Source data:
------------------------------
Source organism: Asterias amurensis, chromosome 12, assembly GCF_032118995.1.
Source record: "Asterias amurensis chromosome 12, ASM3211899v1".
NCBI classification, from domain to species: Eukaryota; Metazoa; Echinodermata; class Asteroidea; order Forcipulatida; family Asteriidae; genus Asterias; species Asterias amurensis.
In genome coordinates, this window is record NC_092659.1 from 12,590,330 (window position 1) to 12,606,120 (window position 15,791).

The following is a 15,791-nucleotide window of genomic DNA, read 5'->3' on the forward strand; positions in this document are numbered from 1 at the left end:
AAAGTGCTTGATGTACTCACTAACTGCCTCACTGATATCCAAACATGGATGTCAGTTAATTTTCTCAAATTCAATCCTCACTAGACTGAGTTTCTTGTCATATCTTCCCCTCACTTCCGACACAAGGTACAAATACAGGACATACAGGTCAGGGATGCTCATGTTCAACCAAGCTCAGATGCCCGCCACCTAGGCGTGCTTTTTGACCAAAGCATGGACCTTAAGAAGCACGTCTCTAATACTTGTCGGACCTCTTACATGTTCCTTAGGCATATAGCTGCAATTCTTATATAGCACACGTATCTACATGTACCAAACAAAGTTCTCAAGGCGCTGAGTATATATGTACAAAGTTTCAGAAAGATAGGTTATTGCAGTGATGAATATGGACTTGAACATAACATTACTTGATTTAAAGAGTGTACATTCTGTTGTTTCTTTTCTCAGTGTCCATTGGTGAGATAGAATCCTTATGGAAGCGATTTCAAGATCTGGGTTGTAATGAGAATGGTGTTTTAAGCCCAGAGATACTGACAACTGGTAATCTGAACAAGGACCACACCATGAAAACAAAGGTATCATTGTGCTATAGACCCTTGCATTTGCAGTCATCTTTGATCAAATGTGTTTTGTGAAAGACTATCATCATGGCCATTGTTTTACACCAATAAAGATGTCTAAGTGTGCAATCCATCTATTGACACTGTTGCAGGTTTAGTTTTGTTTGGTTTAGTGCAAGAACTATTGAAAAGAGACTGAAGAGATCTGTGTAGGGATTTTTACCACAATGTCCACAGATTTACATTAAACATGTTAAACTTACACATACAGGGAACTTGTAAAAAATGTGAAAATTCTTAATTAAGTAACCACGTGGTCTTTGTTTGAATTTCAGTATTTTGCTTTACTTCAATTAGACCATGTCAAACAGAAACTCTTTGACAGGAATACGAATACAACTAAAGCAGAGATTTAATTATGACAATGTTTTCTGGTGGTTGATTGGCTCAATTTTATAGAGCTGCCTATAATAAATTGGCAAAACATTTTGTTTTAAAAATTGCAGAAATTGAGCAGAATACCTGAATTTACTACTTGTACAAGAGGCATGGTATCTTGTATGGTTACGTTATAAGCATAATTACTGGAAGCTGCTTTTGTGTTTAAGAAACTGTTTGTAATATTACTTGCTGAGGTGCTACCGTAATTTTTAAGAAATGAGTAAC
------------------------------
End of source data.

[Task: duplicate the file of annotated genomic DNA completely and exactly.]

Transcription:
Source organism: Asterias amurensis, chromosome 12, assembly GCF_032118995.1.
Source record: "Asterias amurensis chromosome 12, ASM3211899v1".
NCBI classification, from domain to species: Eukaryota; Metazoa; Echinodermata; class Asteroidea; order Forcipulatida; family Asteriidae; genus Asterias; species Asterias amurensis.
In genome coordinates, this window is record NC_092659.1 from 12,590,330 (window position 1) to 12,606,120 (window position 15,791).

The following is a 15,791-nucleotide window of genomic DNA, read 5'->3' on the forward strand; positions in this document are numbered from 1 at the left end:
AAAGTGCTTGATGTACTCACTAACTGCCTCACTGATATCCAAACATGGATGTCAGTTAATTTTCTCAAATTCAATCCTCACTAGACTGAGTTTCTTGTCATATCTTCCCCTCACTTCCGACACAAGGTACAAATACAGGACATACAGGTCAGGGATGCTCATGTTCAACCAAGCTCAGATGCCCGCCACCTAGGCGTGCTTTTTGACCAAAGCATGGACCTTAAGAAGCACGTCTCTAATACTTGTCGGACCTCTTACATGTTCCTTAGGCATATAGCTGCAATTCTTATATAGCACACGTATCTACATGTACCAAACAAAGTTCTCAAGGCGCTGAGTATATATGTACAAAGTTTCAGAAAGATAGGTTATTGCAGTGATGAATATGGACTTGAACATAACATTACTTGATTTAAAGAGTGTACATTCTGTTGTTTCTTTTCTCAGTGTCCATTGGTGAGATAGAATCCTTATGGAAGCGATTTCAAGATCTGGGTTGTAATGAGAATGGTGTTTTAAGCCCAGAGATACTGACAACTGGTAATCTGAACAAGGACCACACCATGAAAACAAAGGTATCATTGTGCTATAGACCCTTGCATTTGCAGTCATCTTTGATCAAATGTGTTTTGTGAAAGACTATCATCATGGCCATTGTTTTACACCAATAAAGATGTCTAAGTGTGCAATCCATCTATTGACACTGTTGCAGGTTTAGTTTTGTTTGGTTTAGTGCAAGAACTATTGAAAAGAGACTGAAGAGATCTGTGTAGGGATTTTTACCACAATGTCCACAGATTTACATTAAACATGTTAAACTTACACATACAGGGAACTTGTAAAAAATGTGAAAATTCTTAATTAAGTAACCACGTGGTCTTTGTTTGAATTTCAGTATTTTGCTTTACTTCAATTAGACCATGTCAAACAGAAACTCTTTGACAGGAATACGAATACAACTAAAGCAGAGATTTAATTATGACAATGTTTTCTGGTGGTTGATTGGCTCAATTTTATAGAGCTGCCTATAATAAATTGGCAAAACATTTTGTTTTAAAAATTGCAGAAATTGAGCAGAATACCTGAATTTACTACTTGTACAAGAGGCATGGTATCTTGTATGGTTACGTTATAAGCATAATTACTGGAAGCTGCTTTTGTGTTTAAGAAACTGTTTGTAATATTACTTGCTGAGGTGCTACCGTAATTTTTAAGAAATGAGTAAC